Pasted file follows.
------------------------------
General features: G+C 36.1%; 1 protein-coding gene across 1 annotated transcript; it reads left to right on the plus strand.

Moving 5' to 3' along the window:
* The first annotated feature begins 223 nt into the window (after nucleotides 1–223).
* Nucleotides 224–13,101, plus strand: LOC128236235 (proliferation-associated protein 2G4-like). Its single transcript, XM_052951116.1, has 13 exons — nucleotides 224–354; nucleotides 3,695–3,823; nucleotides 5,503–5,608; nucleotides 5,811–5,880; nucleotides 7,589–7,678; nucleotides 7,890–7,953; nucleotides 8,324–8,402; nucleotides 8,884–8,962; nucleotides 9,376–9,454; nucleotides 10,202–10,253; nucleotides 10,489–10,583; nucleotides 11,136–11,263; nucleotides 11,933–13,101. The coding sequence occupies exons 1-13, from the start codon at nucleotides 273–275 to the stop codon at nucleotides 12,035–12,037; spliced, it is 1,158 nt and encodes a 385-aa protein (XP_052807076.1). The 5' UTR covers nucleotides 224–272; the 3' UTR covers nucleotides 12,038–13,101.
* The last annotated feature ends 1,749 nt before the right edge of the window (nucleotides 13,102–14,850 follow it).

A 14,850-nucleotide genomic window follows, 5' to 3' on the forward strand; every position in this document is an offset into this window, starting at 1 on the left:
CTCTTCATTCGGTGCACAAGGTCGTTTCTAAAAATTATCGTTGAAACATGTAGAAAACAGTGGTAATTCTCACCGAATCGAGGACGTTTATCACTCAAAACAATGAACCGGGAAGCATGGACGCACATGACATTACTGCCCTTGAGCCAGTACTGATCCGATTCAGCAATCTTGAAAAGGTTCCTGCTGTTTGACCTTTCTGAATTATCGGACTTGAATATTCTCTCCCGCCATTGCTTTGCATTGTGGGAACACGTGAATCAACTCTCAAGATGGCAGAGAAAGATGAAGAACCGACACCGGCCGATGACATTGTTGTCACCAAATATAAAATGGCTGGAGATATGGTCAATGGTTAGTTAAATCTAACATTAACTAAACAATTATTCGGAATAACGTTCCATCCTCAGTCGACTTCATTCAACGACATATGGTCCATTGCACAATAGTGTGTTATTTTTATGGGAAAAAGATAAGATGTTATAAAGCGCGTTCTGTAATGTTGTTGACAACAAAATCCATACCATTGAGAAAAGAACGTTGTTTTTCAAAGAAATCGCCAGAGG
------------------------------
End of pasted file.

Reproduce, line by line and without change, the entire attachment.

General features: G+C 36.1%; 1 protein-coding gene across 1 annotated transcript; it reads left to right on the plus strand.

Moving 5' to 3' along the window:
* The first annotated feature begins 223 nt into the window (after nucleotides 1–223).
* Nucleotides 224–13,101, plus strand: LOC128236235 (proliferation-associated protein 2G4-like). Its single transcript, XM_052951116.1, has 13 exons — nucleotides 224–354; nucleotides 3,695–3,823; nucleotides 5,503–5,608; nucleotides 5,811–5,880; nucleotides 7,589–7,678; nucleotides 7,890–7,953; nucleotides 8,324–8,402; nucleotides 8,884–8,962; nucleotides 9,376–9,454; nucleotides 10,202–10,253; nucleotides 10,489–10,583; nucleotides 11,136–11,263; nucleotides 11,933–13,101. The coding sequence occupies exons 1-13, from the start codon at nucleotides 273–275 to the stop codon at nucleotides 12,035–12,037; spliced, it is 1,158 nt and encodes a 385-aa protein (XP_052807076.1). The 5' UTR covers nucleotides 224–272; the 3' UTR covers nucleotides 12,038–13,101.
* The last annotated feature ends 1,749 nt before the right edge of the window (nucleotides 13,102–14,850 follow it).

A 14,850-nucleotide genomic window follows, 5' to 3' on the forward strand; every position in this document is an offset into this window, starting at 1 on the left:
CTCTTCATTCGGTGCACAAGGTCGTTTCTAAAAATTATCGTTGAAACATGTAGAAAACAGTGGTAATTCTCACCGAATCGAGGACGTTTATCACTCAAAACAATGAACCGGGAAGCATGGACGCACATGACATTACTGCCCTTGAGCCAGTACTGATCCGATTCAGCAATCTTGAAAAGGTTCCTGCTGTTTGACCTTTCTGAATTATCGGACTTGAATATTCTCTCCCGCCATTGCTTTGCATTGTGGGAACACGTGAATCAACTCTCAAGATGGCAGAGAAAGATGAAGAACCGACACCGGCCGATGACATTGTTGTCACCAAATATAAAATGGCTGGAGATATGGTCAATGGTTAGTTAAATCTAACATTAACTAAACAATTATTCGGAATAACGTTCCATCCTCAGTCGACTTCATTCAACGACATATGGTCCATTGCACAATAGTGTGTTATTTTTATGGGAAAAAGATAAGATGTTATAAAGCGCGTTCTGTAATGTTGTTGACAACAAAATCCATACCATTGAGAAAAGAACGTTGTTTTTCAAAGAAATCGCCAGAGG